Zaneta Adams: Disabled Iraqi War veteran gives back to veterans in law career
This blog was originally posted January 27, 2017.
WMU-Cooley, as a certified veteran-friendly school, talks to its military students, faculty and graduates about their journey from the military to law school and about their career goals. January 2017’s feature is WMU-Cooley graduate Zaneta Adams, a U.S. Army Retired PFC. She served eight years in the military, including her time with the U.S. Army National Guard, the Army Reserves, and Active Duty. After being severely injured during active duty, she made it her purpose to get a legal degree and serve so her fellow brothers and sisters could get the veteran benefits they deserve.
Military rank and title: U.S. Army Retired PFC
Why did you decide to go to law school: I decided to go to law school because I wanted to right injustices and help veterans fight for their VA benefits. I made the decision to attend WMU-Cooley because of its amazing scholarship programs, the fact that it is a yellow ribbon school (which saved me money), and its ideal location close to my home and work.
Tell us about your military experience: I went into the Army because I loved the values that the Army had and I thought it would make me a better person. I also wanted to give back and be of service to my country. I started in the Army when I was a junior in college. I served eight years between my time with the U.S. Army National Guard, the Army Reserves, and Active Duty.
Career and future goals: I represent and do all my law-related duties at Williams Hughes Law firm in Muskegon, Michigan. My responsibilities include prosecuting and defending criminal cases, handling Family Law cases, processing Department of Veterans Affairs’ claims and appeals for veterans, and interviewing clients. My sincere hope is to educate, assist, and help veterans get their well-deserved benefits. I want to make Michigan the number one state where veterans receive their benefits. In addition, I work as a contractor with the Michigan Attorney General’s Office doing OKAY-2-SAY school and community presentations to help raise awareness of cyber bullying, child pornography, sexting, and cyber safety. My ultimate aspiration is to one day be a Michigan or U.S. Supreme Court Justice.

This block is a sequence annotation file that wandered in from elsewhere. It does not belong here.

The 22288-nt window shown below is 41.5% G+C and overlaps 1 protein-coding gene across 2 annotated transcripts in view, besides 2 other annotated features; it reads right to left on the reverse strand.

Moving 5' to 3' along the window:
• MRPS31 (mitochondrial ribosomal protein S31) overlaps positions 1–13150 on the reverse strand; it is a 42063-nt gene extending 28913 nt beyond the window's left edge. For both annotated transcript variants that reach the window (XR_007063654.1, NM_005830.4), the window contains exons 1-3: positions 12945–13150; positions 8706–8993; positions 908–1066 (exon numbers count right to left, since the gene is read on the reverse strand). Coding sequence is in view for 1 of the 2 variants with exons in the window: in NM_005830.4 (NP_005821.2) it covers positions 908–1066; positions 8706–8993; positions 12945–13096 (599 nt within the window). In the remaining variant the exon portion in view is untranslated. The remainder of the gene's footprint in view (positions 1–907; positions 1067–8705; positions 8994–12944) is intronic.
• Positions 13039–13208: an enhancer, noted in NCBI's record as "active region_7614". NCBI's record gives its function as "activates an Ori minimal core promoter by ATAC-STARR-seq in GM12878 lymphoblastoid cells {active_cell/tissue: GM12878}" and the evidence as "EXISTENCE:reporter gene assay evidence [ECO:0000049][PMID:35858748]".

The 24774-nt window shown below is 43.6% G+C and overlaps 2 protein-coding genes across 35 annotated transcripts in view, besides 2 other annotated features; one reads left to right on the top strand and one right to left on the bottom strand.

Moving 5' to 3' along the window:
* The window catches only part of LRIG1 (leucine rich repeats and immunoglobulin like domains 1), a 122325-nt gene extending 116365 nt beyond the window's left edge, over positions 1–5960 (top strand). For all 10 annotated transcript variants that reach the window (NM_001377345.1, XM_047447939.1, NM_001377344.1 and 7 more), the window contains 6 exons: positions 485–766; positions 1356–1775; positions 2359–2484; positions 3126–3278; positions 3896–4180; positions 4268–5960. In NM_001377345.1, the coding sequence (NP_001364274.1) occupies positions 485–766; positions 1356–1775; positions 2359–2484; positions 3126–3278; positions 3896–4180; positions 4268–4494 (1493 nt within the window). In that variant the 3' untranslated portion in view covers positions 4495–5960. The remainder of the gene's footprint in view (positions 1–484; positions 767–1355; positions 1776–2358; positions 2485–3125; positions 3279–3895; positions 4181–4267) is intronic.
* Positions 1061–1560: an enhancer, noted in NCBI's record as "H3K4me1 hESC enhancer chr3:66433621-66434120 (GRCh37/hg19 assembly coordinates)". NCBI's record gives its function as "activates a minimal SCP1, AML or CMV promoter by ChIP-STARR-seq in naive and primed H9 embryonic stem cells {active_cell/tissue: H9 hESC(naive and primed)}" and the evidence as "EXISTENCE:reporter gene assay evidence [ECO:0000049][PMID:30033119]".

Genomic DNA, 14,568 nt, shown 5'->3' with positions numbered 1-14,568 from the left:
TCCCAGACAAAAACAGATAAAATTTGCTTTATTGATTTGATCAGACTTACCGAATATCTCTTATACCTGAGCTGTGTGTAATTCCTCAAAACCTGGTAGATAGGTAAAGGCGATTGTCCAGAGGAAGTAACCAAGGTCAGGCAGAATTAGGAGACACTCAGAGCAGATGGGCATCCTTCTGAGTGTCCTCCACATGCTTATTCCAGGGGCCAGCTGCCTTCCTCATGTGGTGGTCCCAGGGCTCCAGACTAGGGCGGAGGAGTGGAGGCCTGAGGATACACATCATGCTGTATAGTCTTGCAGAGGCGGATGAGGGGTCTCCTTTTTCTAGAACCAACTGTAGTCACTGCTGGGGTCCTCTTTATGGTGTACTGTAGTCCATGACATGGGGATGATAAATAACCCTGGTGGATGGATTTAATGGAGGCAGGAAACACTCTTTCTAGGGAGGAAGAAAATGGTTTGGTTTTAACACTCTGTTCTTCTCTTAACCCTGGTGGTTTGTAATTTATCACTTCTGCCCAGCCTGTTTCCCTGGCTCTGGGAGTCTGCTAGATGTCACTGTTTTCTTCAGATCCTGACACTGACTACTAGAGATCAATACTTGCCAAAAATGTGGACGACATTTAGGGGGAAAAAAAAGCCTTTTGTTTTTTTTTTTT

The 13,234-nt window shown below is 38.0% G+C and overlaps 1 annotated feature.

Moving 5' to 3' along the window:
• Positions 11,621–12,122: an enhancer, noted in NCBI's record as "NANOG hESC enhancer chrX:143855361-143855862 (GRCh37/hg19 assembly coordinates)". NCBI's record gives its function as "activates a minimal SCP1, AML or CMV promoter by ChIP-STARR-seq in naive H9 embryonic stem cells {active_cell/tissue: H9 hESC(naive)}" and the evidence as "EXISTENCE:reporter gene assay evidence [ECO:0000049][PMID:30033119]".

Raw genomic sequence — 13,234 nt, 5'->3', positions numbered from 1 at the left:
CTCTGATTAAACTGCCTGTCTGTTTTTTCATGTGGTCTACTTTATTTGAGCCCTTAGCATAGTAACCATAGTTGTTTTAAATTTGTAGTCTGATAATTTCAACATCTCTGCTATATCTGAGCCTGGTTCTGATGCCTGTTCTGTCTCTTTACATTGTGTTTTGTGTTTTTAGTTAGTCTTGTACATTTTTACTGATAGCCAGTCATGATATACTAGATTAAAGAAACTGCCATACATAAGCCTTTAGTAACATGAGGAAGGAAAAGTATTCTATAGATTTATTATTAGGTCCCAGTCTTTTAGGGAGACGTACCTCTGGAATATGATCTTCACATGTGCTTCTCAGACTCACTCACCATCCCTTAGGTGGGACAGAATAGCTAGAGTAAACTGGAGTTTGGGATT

Tell us a little about you: I have been married for 18 years and have six children (two sets of twins). I am a disabled Iraqi War veteran (served in support of the war) who was severely injured after falling 10-11 feet from a deuce and half truck. At the time, I never would have imagined after my injury that I would have been able to successfully complete law school and serve my fellow brothers and sisters in arms in this way. WMU-Cooley people were patient, understanding, and very accommodating to the things I personally needed to succeed. One thing they gave me was the confidence in my own abilities. They encouraged me and let me know that my physical injury was not a barrier to law school given my sharp mind and my commitment and conviction to succeed in law school and in my career.